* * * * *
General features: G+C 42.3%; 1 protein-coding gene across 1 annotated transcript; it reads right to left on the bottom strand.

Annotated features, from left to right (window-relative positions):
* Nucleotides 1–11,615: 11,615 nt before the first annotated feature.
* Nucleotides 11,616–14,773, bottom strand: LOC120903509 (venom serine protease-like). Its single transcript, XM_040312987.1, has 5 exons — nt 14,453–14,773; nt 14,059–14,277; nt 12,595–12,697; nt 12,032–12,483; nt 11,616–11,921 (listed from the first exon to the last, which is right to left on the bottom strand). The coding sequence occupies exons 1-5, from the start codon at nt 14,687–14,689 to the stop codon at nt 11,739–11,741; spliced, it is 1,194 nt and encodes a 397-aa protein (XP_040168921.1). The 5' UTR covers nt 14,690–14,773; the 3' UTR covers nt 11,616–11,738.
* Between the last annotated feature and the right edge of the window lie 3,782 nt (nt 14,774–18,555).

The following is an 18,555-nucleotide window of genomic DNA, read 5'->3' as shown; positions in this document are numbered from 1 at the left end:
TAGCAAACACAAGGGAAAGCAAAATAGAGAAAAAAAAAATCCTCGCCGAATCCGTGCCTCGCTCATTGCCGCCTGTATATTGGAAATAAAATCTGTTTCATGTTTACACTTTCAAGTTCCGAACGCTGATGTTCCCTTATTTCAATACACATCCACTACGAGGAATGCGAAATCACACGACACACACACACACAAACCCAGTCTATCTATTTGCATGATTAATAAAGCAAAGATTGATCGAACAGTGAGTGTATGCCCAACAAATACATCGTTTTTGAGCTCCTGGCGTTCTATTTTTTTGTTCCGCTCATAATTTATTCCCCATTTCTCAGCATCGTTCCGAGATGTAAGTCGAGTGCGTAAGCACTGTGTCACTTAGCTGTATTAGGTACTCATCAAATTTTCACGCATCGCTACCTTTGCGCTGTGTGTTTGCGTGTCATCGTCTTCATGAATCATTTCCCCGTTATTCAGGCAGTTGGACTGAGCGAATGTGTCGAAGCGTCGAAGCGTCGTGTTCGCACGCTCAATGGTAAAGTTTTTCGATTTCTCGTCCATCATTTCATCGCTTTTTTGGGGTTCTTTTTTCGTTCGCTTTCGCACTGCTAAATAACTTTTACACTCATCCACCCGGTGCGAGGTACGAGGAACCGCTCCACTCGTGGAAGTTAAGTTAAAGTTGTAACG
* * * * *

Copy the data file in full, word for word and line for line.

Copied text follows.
General features: G+C 42.3%; 1 protein-coding gene across 1 annotated transcript; it reads right to left on the bottom strand.

Annotated features, from left to right (window-relative positions):
* Nucleotides 1–11,615: 11,615 nt before the first annotated feature.
* Nucleotides 11,616–14,773, bottom strand: LOC120903509 (venom serine protease-like). Its single transcript, XM_040312987.1, has 5 exons — nt 14,453–14,773; nt 14,059–14,277; nt 12,595–12,697; nt 12,032–12,483; nt 11,616–11,921 (listed from the first exon to the last, which is right to left on the bottom strand). The coding sequence occupies exons 1-5, from the start codon at nt 14,687–14,689 to the stop codon at nt 11,739–11,741; spliced, it is 1,194 nt and encodes a 397-aa protein (XP_040168921.1). The 5' UTR covers nt 14,690–14,773; the 3' UTR covers nt 11,616–11,738.
* Between the last annotated feature and the right edge of the window lie 3,782 nt (nt 14,774–18,555).

The following is an 18,555-nucleotide window of genomic DNA, read 5'->3' as shown; positions in this document are numbered from 1 at the left end:
TAGCAAACACAAGGGAAAGCAAAATAGAGAAAAAAAAAATCCTCGCCGAATCCGTGCCTCGCTCATTGCCGCCTGTATATTGGAAATAAAATCTGTTTCATGTTTACACTTTCAAGTTCCGAACGCTGATGTTCCCTTATTTCAATACACATCCACTACGAGGAATGCGAAATCACACGACACACACACACACAAACCCAGTCTATCTATTTGCATGATTAATAAAGCAAAGATTGATCGAACAGTGAGTGTATGCCCAACAAATACATCGTTTTTGAGCTCCTGGCGTTCTATTTTTTTGTTCCGCTCATAATTTATTCCCCATTTCTCAGCATCGTTCCGAGATGTAAGTCGAGTGCGTAAGCACTGTGTCACTTAGCTGTATTAGGTACTCATCAAATTTTCACGCATCGCTACCTTTGCGCTGTGTGTTTGCGTGTCATCGTCTTCATGAATCATTTCCCCGTTATTCAGGCAGTTGGACTGAGCGAATGTGTCGAAGCGTCGAAGCGTCGTGTTCGCACGCTCAATGGTAAAGTTTTTCGATTTCTCGTCCATCATTTCATCGCTTTTTTGGGGTTCTTTTTTCGTTCGCTTTCGCACTGCTAAATAACTTTTACACTCATCCACCCGGTGCGAGGTACGAGGAACCGCTCCACTCGTGGAAGTTAAGTTAAAGTTGTAACG